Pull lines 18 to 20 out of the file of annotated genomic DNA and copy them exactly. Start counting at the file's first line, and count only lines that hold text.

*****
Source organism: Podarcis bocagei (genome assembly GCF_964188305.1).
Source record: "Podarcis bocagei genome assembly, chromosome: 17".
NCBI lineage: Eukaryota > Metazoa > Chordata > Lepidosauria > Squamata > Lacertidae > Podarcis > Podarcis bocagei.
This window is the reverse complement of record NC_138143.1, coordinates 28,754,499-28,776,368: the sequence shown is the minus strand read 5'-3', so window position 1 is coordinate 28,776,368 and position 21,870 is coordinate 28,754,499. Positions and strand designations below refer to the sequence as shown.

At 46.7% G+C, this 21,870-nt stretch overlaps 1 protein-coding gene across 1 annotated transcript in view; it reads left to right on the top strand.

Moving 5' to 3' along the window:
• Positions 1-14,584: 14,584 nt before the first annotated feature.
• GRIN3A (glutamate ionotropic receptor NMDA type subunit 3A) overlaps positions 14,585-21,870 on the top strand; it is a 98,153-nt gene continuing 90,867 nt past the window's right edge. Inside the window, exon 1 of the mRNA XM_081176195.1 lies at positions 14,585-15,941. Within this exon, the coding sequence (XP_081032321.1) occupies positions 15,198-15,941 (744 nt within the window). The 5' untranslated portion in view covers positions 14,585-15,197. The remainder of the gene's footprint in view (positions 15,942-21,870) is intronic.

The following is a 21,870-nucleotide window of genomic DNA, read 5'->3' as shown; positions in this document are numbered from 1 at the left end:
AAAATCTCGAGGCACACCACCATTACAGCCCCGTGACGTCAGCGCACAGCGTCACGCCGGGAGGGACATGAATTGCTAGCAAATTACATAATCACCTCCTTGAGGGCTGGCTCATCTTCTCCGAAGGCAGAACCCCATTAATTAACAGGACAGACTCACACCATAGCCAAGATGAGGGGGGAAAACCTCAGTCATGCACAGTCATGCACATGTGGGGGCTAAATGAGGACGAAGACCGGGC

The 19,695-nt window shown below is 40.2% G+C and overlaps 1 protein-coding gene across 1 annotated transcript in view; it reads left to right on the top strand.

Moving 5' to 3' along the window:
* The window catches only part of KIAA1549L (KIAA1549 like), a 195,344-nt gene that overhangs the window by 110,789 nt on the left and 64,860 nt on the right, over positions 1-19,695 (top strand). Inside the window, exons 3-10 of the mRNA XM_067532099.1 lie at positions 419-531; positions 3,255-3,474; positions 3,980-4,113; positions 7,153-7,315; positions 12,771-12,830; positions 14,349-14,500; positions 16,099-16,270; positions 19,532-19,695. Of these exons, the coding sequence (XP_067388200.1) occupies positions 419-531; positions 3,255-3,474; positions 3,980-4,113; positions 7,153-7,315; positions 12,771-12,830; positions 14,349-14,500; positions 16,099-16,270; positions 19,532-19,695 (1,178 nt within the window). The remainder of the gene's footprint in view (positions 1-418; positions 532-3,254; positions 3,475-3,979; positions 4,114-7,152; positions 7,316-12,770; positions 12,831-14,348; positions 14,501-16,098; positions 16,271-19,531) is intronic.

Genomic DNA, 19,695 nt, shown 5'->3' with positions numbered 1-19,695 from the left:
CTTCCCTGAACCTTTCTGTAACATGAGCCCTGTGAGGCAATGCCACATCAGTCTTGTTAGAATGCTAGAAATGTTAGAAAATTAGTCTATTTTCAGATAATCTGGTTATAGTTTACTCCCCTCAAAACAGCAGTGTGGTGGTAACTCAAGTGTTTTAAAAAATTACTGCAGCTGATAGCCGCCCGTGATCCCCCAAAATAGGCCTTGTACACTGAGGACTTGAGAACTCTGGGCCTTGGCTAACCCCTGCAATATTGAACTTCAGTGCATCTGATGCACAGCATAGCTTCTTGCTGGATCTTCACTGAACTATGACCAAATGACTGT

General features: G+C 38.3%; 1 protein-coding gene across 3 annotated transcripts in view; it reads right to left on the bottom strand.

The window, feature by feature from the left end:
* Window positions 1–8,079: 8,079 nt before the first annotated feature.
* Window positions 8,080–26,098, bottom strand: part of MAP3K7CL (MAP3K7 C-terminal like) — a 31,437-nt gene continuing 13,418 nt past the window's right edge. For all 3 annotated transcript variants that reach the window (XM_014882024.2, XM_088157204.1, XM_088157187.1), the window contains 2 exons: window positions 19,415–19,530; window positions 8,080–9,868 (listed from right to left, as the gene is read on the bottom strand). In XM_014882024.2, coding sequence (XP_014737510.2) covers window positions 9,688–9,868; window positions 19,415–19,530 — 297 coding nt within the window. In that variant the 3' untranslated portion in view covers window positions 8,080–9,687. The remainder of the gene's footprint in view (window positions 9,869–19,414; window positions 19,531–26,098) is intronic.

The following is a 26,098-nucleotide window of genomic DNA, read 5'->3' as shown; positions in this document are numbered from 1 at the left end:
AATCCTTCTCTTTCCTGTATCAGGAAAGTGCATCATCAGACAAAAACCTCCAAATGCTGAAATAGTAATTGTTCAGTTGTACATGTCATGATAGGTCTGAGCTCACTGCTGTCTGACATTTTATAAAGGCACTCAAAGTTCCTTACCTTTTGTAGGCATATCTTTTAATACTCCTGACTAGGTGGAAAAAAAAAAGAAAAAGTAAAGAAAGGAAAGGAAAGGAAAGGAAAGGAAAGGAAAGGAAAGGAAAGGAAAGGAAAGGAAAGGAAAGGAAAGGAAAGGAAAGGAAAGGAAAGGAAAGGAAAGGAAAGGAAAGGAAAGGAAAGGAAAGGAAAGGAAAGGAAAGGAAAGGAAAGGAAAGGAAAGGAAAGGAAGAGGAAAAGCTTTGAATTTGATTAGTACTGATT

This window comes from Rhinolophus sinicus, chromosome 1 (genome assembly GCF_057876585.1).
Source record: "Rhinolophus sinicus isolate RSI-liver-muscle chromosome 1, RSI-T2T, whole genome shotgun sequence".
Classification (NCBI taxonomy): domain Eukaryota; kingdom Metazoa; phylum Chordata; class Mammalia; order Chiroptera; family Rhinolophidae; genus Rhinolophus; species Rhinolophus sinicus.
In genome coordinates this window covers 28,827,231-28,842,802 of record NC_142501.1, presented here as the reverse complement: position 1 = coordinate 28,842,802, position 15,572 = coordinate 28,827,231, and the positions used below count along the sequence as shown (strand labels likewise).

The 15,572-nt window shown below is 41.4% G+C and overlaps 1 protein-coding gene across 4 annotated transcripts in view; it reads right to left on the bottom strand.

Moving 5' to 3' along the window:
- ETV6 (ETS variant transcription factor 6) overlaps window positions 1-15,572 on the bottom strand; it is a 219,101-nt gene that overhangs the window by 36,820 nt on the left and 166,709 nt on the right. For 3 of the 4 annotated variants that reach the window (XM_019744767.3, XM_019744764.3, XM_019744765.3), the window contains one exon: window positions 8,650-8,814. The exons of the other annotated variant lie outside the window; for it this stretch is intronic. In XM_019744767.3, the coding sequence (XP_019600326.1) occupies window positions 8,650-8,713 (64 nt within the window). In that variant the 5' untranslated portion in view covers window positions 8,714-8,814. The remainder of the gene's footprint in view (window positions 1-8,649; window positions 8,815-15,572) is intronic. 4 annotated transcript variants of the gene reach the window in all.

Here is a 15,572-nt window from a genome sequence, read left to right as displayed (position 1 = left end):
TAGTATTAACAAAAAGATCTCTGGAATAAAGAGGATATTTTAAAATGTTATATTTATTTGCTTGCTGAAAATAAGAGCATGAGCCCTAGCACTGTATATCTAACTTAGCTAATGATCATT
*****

* Window positions 1–8,079: 8,079 nt before the first annotated feature.
* Window positions 8,080–26,098, bottom strand: part of MAP3K7CL (MAP3K7 C-terminal like) — a 31,437-nt gene continuing 13,418 nt past the window's right edge. For all 3 annotated transcript variants that reach the window (XM_014882024.2, XM_088157204.1, XM_088157187.1), the window contains 2 exons: window positions 19,415–19,530; window positions 8,080–9,868 (listed from right to left, as the gene is read on the bottom strand). In XM_014882024.2, coding sequence (XP_014737510.2) covers window positions 9,688–9,868; window positions 19,415–19,530 — 297 coding nt within the window. In that variant the 3' untranslated portion in view covers window positions 8,080–9,687. The remainder of the gene's footprint in view (window positions 9,869–19,414; window positions 19,531–26,098) is intronic.

The following is a 26,098-nucleotide window of genomic DNA, read 5'->3' as shown; positions in this document are numbered from 1 at the left end: